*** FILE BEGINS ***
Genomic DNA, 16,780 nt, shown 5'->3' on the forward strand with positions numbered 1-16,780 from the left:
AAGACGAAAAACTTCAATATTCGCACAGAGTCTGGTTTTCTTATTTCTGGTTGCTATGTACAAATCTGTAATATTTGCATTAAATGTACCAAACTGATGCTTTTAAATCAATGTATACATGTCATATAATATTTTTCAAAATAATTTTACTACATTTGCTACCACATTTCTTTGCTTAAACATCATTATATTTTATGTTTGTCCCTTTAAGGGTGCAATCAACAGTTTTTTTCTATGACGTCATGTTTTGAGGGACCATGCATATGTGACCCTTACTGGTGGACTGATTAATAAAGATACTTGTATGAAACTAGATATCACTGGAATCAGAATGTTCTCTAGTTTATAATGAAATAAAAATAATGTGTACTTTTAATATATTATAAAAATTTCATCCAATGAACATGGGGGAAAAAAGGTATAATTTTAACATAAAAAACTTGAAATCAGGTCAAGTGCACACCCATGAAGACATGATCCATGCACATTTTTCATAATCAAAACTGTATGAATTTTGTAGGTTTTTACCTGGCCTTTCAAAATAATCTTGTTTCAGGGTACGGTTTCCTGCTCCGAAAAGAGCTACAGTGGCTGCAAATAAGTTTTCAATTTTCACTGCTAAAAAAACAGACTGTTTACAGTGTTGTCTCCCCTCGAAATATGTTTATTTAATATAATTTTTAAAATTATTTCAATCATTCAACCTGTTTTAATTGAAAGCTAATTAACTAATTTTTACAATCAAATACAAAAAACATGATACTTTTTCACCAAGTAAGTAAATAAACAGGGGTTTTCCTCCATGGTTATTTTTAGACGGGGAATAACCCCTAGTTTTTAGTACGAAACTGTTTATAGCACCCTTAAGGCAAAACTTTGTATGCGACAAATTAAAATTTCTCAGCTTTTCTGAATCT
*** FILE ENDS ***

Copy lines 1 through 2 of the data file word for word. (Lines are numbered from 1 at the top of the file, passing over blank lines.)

Genomic DNA, 16,780 nt, shown 5'->3' on the forward strand with positions numbered 1-16,780 from the left:
AAGACGAAAAACTTCAATATTCGCACAGAGTCTGGTTTTCTTATTTCTGGTTGCTATGTACAAATCTGTAATATTTGCATTAAATGTACCAAACTGATGCTTTTAAATCAATGTATACATGTCATATAATATTTTTCAAAATAATTTTACTACATTTGCTACCACATTTCTTTGCTTAAACATCATTATATTTTATGTTTGTCCCTTTAAGGGTGCAATCAACAGTTTTTTTCTATGACGTCATGTTTTGAGGGACCATGCATATGTGACCCTTACTGGTGGACTGATTAATAAAGATACTTGTATGAAACTAGATATCACTGGAATCAGAATGTTCTCTAGTTTATAATGAAATAAAAATAATGTGTACTTTTAATATATTATAAAAATTTCATCCAATGAACATGGGGGAAAAAAGGTATAATTTTAACATAAAAAACTTGAAATCAGGTCAAGTGCACACCCATGAAGACATGATCCATGCACATTTTTCATAATCAAAACTGTATGAATTTTGTAGGTTTTTACCTGGCCTTTCAAAATAATCTTGTTTCAGGGTACGGTTTCCTGCTCCGAAAAGAGCTACAGTGGCTGCAAATAAGTTTTCAATTTTCACTGCTAAAAAAACAGACTGTTTACAGTGTTGTCTCCCCTCGAAATATGTTTATTTAATATAATTTTTAAAATTATTTCAATCATTCAACCTGTTTTAATTGAAAGCTAATTAACTAATTTTTACAATCAAATACAAAAAACATGATACTTTTTCACCAAGTAAGTAAATAAACAGGGGTTTTCCTCCATGGTTATTTTTAGACGGGGAATAACCCCTAGTTTTTAGTACGAAACTGTTTATAGCACCCTTAAGGCAAAACTTTGTATGCGACAAATTAAAATTTCTCAGCTTTTCTGAATCT